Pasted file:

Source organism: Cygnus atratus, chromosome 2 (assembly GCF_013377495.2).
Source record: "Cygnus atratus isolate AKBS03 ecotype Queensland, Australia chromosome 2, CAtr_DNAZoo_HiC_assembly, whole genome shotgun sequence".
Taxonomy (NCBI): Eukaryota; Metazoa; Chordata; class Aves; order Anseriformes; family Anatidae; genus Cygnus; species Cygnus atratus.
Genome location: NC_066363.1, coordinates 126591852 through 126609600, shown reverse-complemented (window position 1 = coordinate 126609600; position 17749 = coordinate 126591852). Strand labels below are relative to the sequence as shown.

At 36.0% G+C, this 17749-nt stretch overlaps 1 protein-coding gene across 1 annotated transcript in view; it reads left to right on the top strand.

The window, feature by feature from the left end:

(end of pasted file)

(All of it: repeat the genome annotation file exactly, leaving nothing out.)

Source organism: Cygnus atratus, chromosome 2 (assembly GCF_013377495.2).
Source record: "Cygnus atratus isolate AKBS03 ecotype Queensland, Australia chromosome 2, CAtr_DNAZoo_HiC_assembly, whole genome shotgun sequence".
Taxonomy (NCBI): Eukaryota; Metazoa; Chordata; class Aves; order Anseriformes; family Anatidae; genus Cygnus; species Cygnus atratus.
Genome location: NC_066363.1, coordinates 126591852 through 126609600, shown reverse-complemented (window position 1 = coordinate 126609600; position 17749 = coordinate 126591852). Strand labels below are relative to the sequence as shown.

At 36.0% G+C, this 17749-nt stretch overlaps 1 protein-coding gene across 1 annotated transcript in view; it reads left to right on the top strand.

The window, feature by feature from the left end: